Nightmaster wasn’t a new book. It was a three-issue run of DC’s Showcase title, which was occasionally worth a look as the writers and artists could try out some interesting experimental stuff they never would have got away with in the pages of Superman. Maybe DC rushed this out because they heard Marvel were working on Conan. Certainly it was the first time I’d ever seen the two great loves of my young life get together like that. I’m talking about comics and swords-&-sorcery.
It was to have been Wrightson’s first professional assignment. Al Williamson took him into the DC offices to meet Carmine Infantino (of whom, more here on the encyclopaedically informative Cloud 109 blog) who by Wrightson’s own admission terrified him. He thought that Infantino looked like “a really big Edward G Robinson”, spoke like a fast-talking cigar-chewing Godfather, and when the older man got him in a friendly headlock, 18-year-old Wrightson thought he'd soon be sleeping with the fishes.
Actually Infantino was a much more understanding and supportive fellow than his appearance and lofty career eminence would lead anyone to believe. When, after weeks of working in mounting unhappiness, Wrightson came back with a badly over-thought and lifeless interpretation of the first few pages of the script, Infantino reassured him that it happened to everybody. He put him in the hands of the equally legendary and gentlemanly Joe Orlando so that he could get started on short stories for House of Mystery and build his confidence there. (Did I mention that House of Mystery was one of my must-buys? Phantom Stranger, too. Yet, y’know, I wasn’t a DC reader as such. You couldn’t be a mod and a rocker…)
Anyway, after a few months of the short stuff, young Bernie was flying. In the meantime, the first issue of Nightmaster that had defeated him had been completed by Jerry Grandenetti and Dick Giordano (you see where he got those notions about the Mafia running the NY comics scene) but now Infantino deemed him ready to handle it. Wrightson took the assignment and, with copious behind-the-credits help from his mates Mike Kaluta, Steve Hickman and Steve Harper, he turned in 46 glorious pages of swinging sixties swords-&-sorcery. Denny O’Neil’s script is nothing to shout about, and gives every sign of being knocked off in a few days to fill a gap in a genre that O’Neil probably had no interest in, but there are still some fun touches. The ship that flies with moonbeams in its sails – well, I swiped that for Down Among the Dead Men a quarter century later. And vivid in the memory, even after so long a time, are the flying vegetables and the Oirish Conan wannabe, and the pretty rock-chick barmaids and poisonous green warlocks. Ten years older and I would’ve taken it with a spliff and, man, I'd have instantly got where O’Neil was coming from.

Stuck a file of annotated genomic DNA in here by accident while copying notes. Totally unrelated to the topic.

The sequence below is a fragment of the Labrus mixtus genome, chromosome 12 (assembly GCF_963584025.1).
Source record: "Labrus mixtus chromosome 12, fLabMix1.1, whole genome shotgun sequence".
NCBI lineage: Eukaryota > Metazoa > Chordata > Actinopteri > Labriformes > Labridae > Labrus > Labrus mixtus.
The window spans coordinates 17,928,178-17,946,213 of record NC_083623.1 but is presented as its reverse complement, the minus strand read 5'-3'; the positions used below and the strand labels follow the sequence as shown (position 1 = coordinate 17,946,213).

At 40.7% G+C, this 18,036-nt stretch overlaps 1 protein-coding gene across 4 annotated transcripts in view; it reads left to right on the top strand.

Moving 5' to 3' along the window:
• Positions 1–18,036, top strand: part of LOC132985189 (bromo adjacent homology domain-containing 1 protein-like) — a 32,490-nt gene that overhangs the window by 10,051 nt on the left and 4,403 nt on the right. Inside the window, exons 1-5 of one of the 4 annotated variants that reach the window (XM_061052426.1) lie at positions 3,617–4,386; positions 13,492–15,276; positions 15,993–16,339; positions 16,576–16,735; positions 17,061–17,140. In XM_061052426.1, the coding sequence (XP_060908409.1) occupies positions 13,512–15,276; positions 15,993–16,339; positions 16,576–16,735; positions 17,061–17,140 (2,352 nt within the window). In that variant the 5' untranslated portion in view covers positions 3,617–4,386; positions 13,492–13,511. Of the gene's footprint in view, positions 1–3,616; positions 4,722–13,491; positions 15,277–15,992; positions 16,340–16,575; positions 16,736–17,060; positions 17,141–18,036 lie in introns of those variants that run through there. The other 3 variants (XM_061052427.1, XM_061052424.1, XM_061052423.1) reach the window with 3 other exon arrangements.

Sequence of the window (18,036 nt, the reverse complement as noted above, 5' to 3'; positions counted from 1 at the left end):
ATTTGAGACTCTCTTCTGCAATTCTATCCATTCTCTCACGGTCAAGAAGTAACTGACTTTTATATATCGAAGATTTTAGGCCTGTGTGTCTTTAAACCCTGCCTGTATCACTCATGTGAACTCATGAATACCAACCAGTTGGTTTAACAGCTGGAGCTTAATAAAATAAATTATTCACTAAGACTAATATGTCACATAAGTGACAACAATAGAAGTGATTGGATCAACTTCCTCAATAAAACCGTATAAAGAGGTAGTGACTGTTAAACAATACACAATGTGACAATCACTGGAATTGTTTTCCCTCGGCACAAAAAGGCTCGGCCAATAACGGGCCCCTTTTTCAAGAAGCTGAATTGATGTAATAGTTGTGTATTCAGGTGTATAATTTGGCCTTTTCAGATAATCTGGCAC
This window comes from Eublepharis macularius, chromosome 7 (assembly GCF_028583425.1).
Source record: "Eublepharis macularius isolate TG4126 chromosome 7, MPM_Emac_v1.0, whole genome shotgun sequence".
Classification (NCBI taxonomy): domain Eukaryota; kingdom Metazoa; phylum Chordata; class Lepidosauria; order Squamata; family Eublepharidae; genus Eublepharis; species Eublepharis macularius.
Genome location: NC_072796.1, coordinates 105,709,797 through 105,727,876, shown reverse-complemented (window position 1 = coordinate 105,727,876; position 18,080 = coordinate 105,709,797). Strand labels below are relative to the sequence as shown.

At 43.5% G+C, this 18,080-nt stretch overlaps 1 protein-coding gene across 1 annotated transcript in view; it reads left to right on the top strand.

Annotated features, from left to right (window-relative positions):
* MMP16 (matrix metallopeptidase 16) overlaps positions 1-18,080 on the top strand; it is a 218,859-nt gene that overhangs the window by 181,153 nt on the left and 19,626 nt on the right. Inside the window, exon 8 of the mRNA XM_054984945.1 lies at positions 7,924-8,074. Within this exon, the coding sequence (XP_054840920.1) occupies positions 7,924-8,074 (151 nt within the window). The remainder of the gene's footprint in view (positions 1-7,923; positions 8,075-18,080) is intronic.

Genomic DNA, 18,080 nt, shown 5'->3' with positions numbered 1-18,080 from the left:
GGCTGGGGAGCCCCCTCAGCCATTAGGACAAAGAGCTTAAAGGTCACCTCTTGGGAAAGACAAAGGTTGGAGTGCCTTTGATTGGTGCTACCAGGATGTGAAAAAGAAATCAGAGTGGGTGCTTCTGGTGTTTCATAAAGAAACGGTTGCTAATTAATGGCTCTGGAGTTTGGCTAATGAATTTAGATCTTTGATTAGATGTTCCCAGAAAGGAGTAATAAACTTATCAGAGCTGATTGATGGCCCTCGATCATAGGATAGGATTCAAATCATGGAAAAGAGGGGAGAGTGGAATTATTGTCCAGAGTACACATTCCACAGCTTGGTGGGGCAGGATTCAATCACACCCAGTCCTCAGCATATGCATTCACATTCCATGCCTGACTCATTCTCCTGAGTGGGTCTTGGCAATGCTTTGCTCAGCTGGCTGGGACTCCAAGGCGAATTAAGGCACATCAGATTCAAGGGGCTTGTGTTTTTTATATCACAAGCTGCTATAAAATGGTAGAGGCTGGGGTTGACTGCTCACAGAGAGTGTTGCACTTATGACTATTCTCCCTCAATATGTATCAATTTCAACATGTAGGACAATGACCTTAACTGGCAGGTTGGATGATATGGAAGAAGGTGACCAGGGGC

Swords-&-sorcery is not a part of the Mirabilis fantasy tradition. We consciously steered clear of it because the genre barely existed in 1901, apart from the dark Ico-like tales of swordplay from earlier Gothic writers or the more romantic Arthurian vogue stimulated by the Pre-Raphaelites. Heroic fantasy was still a long way from evolving in the hands of writers like Burroughs and Howard into the genre we think of today. There are some Arabian Nights sequences planned for Mirabilis season two, but I’m not sure if I’d call that swords-&-sorcery, and in any case I digress. Connoisseurs of that style of fantasy will find plenty over on the Fabled Lands blog, which this month is running a wealth of Kull- and John Carter-inspired science fantasy in the form of my and Jamie Thomson's Abraxas project.
As a Showcase title, I suppose we have to regard Nightmaster as a failure. The character made a few cameo appearances in other DC titles over the years, but he was clearly never destined for star status. Bernie Wrightson, on the other hand, has gone from strength to strength, and if he ever decides to take up the art duties on a Kull or Grey Mouser book, I’ll be right there with my pocket money waiting for the post office to open.